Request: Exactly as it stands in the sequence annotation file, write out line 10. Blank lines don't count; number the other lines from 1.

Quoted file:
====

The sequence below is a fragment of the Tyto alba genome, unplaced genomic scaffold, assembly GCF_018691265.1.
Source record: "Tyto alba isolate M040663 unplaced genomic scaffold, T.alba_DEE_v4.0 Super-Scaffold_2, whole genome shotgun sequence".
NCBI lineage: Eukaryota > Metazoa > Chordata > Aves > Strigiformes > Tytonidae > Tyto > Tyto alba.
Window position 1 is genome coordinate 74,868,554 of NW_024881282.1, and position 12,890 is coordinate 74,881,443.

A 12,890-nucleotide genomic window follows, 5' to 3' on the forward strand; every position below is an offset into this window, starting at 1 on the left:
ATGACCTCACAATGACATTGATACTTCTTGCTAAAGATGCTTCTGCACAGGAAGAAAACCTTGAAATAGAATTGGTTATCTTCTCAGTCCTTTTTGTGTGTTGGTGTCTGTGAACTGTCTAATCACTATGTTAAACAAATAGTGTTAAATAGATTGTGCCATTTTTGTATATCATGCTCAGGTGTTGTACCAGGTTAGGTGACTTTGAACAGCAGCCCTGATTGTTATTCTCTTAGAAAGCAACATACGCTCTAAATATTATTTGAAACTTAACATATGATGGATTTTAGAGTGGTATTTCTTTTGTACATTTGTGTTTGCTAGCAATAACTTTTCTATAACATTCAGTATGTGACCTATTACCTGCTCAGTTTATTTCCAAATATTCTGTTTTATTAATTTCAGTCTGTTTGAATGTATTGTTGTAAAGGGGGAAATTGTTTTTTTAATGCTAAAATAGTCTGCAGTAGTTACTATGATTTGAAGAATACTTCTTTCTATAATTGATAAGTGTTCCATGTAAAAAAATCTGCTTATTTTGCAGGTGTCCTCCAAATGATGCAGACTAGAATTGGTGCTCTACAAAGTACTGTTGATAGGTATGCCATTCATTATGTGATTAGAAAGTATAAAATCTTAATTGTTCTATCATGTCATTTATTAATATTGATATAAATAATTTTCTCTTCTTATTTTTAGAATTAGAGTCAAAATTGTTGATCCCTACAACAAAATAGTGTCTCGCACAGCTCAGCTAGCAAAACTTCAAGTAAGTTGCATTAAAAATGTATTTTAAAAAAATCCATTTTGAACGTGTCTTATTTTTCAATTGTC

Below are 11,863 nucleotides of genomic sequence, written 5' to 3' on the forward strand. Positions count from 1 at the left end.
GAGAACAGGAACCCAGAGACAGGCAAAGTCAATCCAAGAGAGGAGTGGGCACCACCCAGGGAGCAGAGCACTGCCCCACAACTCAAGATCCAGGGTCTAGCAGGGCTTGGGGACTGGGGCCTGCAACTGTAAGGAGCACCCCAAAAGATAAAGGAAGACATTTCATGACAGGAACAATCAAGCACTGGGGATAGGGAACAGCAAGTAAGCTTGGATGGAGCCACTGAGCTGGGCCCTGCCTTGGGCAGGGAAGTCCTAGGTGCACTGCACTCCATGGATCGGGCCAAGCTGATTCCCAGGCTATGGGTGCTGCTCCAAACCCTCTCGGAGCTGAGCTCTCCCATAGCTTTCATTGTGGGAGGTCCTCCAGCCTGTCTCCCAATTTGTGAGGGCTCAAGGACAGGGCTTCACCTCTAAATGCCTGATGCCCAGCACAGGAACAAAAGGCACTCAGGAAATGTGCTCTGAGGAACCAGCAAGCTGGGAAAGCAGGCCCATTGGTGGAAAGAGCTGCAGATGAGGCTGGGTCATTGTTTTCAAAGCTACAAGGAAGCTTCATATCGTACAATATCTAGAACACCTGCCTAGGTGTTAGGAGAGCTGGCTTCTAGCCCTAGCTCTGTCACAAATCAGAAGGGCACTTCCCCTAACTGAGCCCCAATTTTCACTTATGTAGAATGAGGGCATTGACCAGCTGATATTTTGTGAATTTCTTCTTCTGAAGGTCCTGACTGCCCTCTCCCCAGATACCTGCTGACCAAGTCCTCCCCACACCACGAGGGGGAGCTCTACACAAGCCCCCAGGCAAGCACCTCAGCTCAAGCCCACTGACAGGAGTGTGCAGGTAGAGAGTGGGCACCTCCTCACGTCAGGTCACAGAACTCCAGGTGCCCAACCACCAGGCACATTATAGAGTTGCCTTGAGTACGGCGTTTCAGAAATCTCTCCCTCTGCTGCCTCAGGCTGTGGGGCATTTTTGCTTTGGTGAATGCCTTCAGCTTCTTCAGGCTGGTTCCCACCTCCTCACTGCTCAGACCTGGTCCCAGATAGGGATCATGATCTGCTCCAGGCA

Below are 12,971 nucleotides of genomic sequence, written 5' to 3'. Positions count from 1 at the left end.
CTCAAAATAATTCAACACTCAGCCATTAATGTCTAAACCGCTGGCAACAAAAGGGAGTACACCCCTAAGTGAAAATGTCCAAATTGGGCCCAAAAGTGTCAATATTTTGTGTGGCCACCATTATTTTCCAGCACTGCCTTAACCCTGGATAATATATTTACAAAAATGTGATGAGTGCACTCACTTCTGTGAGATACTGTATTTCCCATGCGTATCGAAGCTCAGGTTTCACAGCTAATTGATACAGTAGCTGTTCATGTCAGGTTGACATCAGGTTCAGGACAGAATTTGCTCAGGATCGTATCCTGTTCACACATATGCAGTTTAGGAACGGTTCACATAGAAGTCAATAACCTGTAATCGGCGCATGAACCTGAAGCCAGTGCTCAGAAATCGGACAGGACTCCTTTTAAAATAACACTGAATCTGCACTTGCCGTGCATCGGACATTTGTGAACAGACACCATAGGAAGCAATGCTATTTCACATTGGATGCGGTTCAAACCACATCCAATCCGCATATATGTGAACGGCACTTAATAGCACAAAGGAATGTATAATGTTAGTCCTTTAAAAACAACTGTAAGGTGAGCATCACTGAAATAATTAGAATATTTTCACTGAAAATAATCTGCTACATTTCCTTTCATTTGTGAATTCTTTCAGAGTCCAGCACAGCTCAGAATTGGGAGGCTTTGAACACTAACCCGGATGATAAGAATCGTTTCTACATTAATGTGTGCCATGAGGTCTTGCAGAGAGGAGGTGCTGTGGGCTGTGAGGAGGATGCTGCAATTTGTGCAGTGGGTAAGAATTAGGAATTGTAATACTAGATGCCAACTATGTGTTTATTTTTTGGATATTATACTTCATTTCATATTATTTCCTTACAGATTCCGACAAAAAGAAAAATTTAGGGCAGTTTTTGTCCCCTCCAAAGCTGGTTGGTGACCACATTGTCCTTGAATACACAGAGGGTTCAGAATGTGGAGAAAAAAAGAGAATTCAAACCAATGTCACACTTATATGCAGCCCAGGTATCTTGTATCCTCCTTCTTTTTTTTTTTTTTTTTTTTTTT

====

CTCAAAATAATTCAACACTCAGCCATTAATGTCTAAACCGCTGGCAACAAAAGGGAGTACACCCCTAAGTGAAAATGTCCAAATTGGGCCCAAAAGTGTCAATATTTTGTGTGGCCACCATTATTTTCCAGCACTGCCTTAACCCTGGATAATATATTTACAAAAATGTGATGAGTGCACTCACTTCTGTGAGATACTGTATTTCCCATGCGTATCGAAGCTCAGGTTTCACAGCTAATTGATACAGTAGCTGTTCATGTCAGGTTGACATCAGGTTCAGGACAGAATTTGCTCAGGATCGTATCCTGTTCACACATATGCAGTTTAGGAACGGTTCACATAGAAGTCAATAACCTGTAATCGGCGCATGAACCTGAAGCCAGTGCTCAGAAATCGGACAGGACTCCTTTTAAAATAACACTGAATCTGCACTTGCCGTGCATCGGACATTTGTGAACAGACACCATAGGAAGCAATGCTATTTCACATTGGATGCGGTTCAAACCACATCCAATCCGCATATATGTGAACGGCACTTAATAGCACAAAGGAATGTATAATGTTAGTCCTTTAAAAACAACTGTAAGGTGAGCATCACTGAAATAATTAGAATATTTTCACTGAAAATAATCTGCTACATTTCCTTTCATTTGTGAATTCTTTCAGAGTCCAGCACAGCTCAGAATTGGGAGGCTTTGAACACTAACCCGGATGATAAGAATCGTTTCTACATTAATGTGTGCCATGAGGTCTTGCAGAGAGGAGGTGCTGTGGGCTGTGAGGAGGATGCTGCAATTTGTGCAGTGGGTAAGAATTAGGAATTGTAATACTAGATGCCAACTATGTGTTTATTTTTTGGATATTATACTTCATTTCATATTATTTCCTTACAGATTCCGACAAAAAGAAAAATTTAGGGCAGTTTTTGTCCCCTCCAAAGCTGGTTGGTGACCACATTGTCCTTGAATACACAGAGGGTTCAGAATGTGGAGAAAAAAAGAGAATTCAAACCAATGTCACACTTATATGCAGCCCAGGTATCTTGTATCCTCCTTCTTTTTTTTTTTTTTTTTTTTTTT